Antibodies Protect Against Range of Flu Viruses
Scientists isolated Germ-fighting molecules made by the body that protect mice against several deadly flu viruses. The accomplishment is a step toward a flu vaccine that can protect against multiple viral strains for several years.
Flu is caused by influenza viruses, which infect the nose, throat and lungs. These viruses constantly change, or mutate. Researchers need to reformulate the flu vaccine each year to match new strains. If a vaccine could prompt the body to make antibodies that latch onto unchanging parts of the virus, it might provide long-lasting protection.
NIH-funded researchers previously isolated antibodies that target a wide range of influenza “type A” viruses. Type A viruses are responsible for avian flu, the 1918 pandemic flu and seasonal flu.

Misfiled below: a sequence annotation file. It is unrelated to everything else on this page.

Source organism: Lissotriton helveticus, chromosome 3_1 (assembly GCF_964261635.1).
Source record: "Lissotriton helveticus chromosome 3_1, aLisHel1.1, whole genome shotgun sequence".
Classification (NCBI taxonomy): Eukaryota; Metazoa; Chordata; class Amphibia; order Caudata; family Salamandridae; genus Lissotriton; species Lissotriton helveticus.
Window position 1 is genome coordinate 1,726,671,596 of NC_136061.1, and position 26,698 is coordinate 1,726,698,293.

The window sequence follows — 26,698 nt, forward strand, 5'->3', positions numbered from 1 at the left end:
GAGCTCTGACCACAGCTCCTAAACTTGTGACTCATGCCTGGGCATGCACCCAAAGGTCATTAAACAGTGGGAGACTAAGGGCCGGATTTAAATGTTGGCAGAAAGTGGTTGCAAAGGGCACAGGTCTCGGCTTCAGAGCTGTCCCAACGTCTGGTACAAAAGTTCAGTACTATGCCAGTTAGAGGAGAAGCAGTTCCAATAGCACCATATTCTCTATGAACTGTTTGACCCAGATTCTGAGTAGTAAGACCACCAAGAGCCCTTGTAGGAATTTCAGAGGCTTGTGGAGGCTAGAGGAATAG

In the new study, scientists took a similar approach to find antibodies that neutralize influenza “type B” viruses. Influenza B viruses have received less attention. They’re less likely to cause worldwide outbreaks. But they can cause seasonal flu.
Researchers collected and tested antibodies from people recently vaccinated for seasonal flu. The scientists identified 3 antibodies that latched onto a specific region on different influenza B viruses. One of these 3 also bound type A viruses.
All 3 antibodies protected mice from deadly influenza B viruses. The broader-binding one also guarded against lethal doses of 2 types of influenza A viruses.
“To develop a truly universal flu vaccine or therapy, one needs to be able to provide protection against influenza A and influenza B viruses,” says one of the head authors, Dr. Ian A. Wilson of the Scripps Research Institute. “With this report, we now have broadly neutralizing antibodies against both.”
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